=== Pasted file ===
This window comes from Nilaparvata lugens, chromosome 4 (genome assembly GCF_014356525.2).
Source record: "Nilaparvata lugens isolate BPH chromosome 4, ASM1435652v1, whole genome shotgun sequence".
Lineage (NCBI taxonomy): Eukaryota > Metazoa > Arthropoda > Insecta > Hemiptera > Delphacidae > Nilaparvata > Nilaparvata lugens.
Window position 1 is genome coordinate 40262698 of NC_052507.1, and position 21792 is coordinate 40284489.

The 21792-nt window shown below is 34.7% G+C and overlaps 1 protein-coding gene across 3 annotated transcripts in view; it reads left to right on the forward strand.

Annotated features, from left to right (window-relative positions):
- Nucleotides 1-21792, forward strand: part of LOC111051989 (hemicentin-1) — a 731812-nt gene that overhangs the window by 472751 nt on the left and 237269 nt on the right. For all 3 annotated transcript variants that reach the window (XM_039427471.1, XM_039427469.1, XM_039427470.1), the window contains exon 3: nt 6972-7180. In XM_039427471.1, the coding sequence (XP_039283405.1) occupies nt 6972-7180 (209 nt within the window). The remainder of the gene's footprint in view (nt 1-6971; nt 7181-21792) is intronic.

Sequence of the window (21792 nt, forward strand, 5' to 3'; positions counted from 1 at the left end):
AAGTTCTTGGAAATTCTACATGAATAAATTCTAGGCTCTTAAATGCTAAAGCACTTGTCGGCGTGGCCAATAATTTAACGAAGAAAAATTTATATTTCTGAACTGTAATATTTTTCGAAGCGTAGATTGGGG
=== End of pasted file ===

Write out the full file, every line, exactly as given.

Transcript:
This window comes from Nilaparvata lugens, chromosome 4 (genome assembly GCF_014356525.2).
Source record: "Nilaparvata lugens isolate BPH chromosome 4, ASM1435652v1, whole genome shotgun sequence".
Lineage (NCBI taxonomy): Eukaryota > Metazoa > Arthropoda > Insecta > Hemiptera > Delphacidae > Nilaparvata > Nilaparvata lugens.
Window position 1 is genome coordinate 40262698 of NC_052507.1, and position 21792 is coordinate 40284489.

The 21792-nt window shown below is 34.7% G+C and overlaps 1 protein-coding gene across 3 annotated transcripts in view; it reads left to right on the forward strand.

Annotated features, from left to right (window-relative positions):
- Nucleotides 1-21792, forward strand: part of LOC111051989 (hemicentin-1) — a 731812-nt gene that overhangs the window by 472751 nt on the left and 237269 nt on the right. For all 3 annotated transcript variants that reach the window (XM_039427471.1, XM_039427469.1, XM_039427470.1), the window contains exon 3: nt 6972-7180. In XM_039427471.1, the coding sequence (XP_039283405.1) occupies nt 6972-7180 (209 nt within the window). The remainder of the gene's footprint in view (nt 1-6971; nt 7181-21792) is intronic.

Sequence of the window (21792 nt, forward strand, 5' to 3'; positions counted from 1 at the left end):
AAGTTCTTGGAAATTCTACATGAATAAATTCTAGGCTCTTAAATGCTAAAGCACTTGTCGGCGTGGCCAATAATTTAACGAAGAAAAATTTATATTTCTGAACTGTAATATTTTTCGAAGCGTAGATTGGGG